Health promoting behaviors in women with and without sexual assault histories
In the last two decades, the emotional, psychological and social impact of sexual assault has been well documented, yet the potential physical health repercussions of sexual assault have only begun to be studied. It has been observed that a variety of psychosocial stressors may influence health perception and subsequent health care utilization among those with sexual assault histories, and that the experience of sexual assault may have particular implications for both immediate and long-term health. ^ The purpose of the present study was to apply structural equation modeling techniques to a series of hypothesized models of sexual assault experience and health promotion behaviors. These models were derived from the relevant literature, and focused specifically on the role of sexual assault status (e.g., history of child or adult sexual victimization), cognitive appraisal (e.g., health locus of control, meaning in life), and coping (e.g., coping style) in predicting health promoting behaviors. It was expected that health promotion/self care would be significantly predicted by sexual assault factors, through the mediation of coping and cognitive appraisal. Models hypothesizing both direct, and mediational effects of the various independent variables were tested. Two “preferred” are presented which are based on the stress and coping models, but which also incorporate health locus of control as a more proximal mediator to health promoting behaviors. These two models are consistent with theory on situation specific predictors of behavior, which suggests that all behaviors are determined by situation specific factors rather than by personality specific factors. Additionally, differences were found in coping strategies between women with and without sexual abuse histories. Implications of findings from the present study for health outcomes in women with child and adult sexual trauma histories are discussed. ^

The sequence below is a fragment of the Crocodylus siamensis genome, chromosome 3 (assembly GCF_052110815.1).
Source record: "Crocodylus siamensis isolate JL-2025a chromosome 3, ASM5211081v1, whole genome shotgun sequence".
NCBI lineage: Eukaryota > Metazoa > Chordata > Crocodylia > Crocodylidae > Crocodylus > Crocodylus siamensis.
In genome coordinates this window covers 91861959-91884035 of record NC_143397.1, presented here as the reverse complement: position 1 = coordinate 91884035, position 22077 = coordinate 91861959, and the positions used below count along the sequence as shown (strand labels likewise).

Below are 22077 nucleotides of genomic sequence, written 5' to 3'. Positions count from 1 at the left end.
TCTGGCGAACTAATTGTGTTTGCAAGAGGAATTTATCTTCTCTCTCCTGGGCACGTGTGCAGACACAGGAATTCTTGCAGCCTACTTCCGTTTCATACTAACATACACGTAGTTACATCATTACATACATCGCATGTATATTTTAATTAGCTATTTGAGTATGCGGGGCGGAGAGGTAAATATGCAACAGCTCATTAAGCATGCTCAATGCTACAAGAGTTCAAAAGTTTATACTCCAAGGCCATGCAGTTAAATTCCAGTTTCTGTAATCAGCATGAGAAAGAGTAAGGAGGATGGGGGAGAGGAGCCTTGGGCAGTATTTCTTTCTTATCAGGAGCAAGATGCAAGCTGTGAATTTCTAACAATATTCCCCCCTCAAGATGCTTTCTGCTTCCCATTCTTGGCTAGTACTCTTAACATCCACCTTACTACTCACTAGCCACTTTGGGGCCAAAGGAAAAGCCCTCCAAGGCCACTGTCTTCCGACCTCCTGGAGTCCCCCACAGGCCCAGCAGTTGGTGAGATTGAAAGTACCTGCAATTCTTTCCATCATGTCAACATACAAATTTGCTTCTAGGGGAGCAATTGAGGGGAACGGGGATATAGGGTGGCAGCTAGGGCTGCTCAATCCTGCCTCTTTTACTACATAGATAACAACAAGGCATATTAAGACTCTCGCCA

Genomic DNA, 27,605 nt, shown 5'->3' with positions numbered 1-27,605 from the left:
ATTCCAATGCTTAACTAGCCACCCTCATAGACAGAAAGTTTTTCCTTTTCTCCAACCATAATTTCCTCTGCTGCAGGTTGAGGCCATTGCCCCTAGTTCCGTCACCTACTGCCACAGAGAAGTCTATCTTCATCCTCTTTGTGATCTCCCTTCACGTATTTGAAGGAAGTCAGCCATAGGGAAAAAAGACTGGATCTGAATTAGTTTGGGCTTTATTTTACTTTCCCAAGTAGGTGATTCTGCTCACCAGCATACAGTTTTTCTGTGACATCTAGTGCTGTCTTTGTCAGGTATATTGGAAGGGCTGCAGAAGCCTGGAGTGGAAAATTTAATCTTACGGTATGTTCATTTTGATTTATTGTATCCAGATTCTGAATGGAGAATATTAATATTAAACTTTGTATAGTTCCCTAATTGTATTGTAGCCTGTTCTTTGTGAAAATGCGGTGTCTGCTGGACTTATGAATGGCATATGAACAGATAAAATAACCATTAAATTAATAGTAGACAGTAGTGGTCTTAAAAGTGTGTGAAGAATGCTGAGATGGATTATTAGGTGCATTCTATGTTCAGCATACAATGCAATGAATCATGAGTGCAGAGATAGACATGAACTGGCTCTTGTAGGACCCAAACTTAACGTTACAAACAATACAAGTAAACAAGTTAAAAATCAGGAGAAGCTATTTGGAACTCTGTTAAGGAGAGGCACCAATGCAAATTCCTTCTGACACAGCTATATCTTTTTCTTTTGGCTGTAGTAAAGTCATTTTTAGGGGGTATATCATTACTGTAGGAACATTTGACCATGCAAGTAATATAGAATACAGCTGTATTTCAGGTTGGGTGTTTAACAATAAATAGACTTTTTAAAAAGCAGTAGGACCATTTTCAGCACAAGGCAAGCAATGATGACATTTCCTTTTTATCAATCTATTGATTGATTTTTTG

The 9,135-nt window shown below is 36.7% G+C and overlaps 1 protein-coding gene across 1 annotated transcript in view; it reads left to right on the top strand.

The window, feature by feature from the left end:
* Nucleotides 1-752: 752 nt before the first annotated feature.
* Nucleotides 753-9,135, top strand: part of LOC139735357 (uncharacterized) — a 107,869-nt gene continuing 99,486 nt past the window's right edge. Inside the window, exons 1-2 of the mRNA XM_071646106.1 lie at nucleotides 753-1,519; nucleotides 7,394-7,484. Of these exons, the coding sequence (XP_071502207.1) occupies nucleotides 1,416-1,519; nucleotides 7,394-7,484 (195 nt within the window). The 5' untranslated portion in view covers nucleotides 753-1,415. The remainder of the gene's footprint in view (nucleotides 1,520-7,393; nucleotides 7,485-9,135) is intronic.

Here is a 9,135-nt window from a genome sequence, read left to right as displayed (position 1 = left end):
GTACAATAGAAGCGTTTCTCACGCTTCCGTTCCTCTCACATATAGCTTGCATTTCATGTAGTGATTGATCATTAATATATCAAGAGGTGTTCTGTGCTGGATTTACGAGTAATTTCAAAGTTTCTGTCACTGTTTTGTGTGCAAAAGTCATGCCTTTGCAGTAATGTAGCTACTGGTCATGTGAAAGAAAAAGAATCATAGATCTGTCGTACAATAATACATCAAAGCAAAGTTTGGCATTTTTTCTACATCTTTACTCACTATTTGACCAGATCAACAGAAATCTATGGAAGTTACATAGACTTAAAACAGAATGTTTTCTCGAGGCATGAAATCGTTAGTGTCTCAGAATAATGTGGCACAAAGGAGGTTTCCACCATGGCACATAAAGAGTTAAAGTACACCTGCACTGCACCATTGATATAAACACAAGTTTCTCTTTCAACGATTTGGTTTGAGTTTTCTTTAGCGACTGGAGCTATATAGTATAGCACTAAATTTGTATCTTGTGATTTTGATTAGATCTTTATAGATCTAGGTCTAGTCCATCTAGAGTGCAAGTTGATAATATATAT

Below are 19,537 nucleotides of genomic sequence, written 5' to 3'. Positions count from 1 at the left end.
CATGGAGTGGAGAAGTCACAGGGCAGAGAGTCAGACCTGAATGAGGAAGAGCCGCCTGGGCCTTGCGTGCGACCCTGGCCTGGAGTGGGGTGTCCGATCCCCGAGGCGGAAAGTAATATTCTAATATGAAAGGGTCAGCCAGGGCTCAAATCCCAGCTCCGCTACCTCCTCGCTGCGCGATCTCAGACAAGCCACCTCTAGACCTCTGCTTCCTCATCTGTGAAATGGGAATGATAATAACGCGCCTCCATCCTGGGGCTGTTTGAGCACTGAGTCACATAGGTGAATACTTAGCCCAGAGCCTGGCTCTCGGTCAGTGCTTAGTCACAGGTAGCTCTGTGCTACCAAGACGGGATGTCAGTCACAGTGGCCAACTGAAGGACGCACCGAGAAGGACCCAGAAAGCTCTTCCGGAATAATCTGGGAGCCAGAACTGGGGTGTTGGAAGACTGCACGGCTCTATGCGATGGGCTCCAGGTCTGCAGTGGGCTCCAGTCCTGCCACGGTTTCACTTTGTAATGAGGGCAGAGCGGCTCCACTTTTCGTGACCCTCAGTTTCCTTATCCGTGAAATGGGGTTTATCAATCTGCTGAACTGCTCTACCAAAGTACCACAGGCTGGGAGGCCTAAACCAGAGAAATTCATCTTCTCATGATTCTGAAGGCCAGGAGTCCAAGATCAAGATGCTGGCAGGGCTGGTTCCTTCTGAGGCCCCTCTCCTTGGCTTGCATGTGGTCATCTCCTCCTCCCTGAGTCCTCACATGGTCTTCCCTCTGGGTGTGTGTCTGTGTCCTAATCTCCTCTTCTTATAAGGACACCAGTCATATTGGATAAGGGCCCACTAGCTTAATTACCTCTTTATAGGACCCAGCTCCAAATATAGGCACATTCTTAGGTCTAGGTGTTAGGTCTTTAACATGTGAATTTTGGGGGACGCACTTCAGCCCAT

Psychology, Behavioral|Women's Studies|Health Sciences, Public Health
Jennifer Parsons Read,
"Health promoting behaviors in women with and without sexual assault histories"
Dissertations and Master's Theses (Campus Access).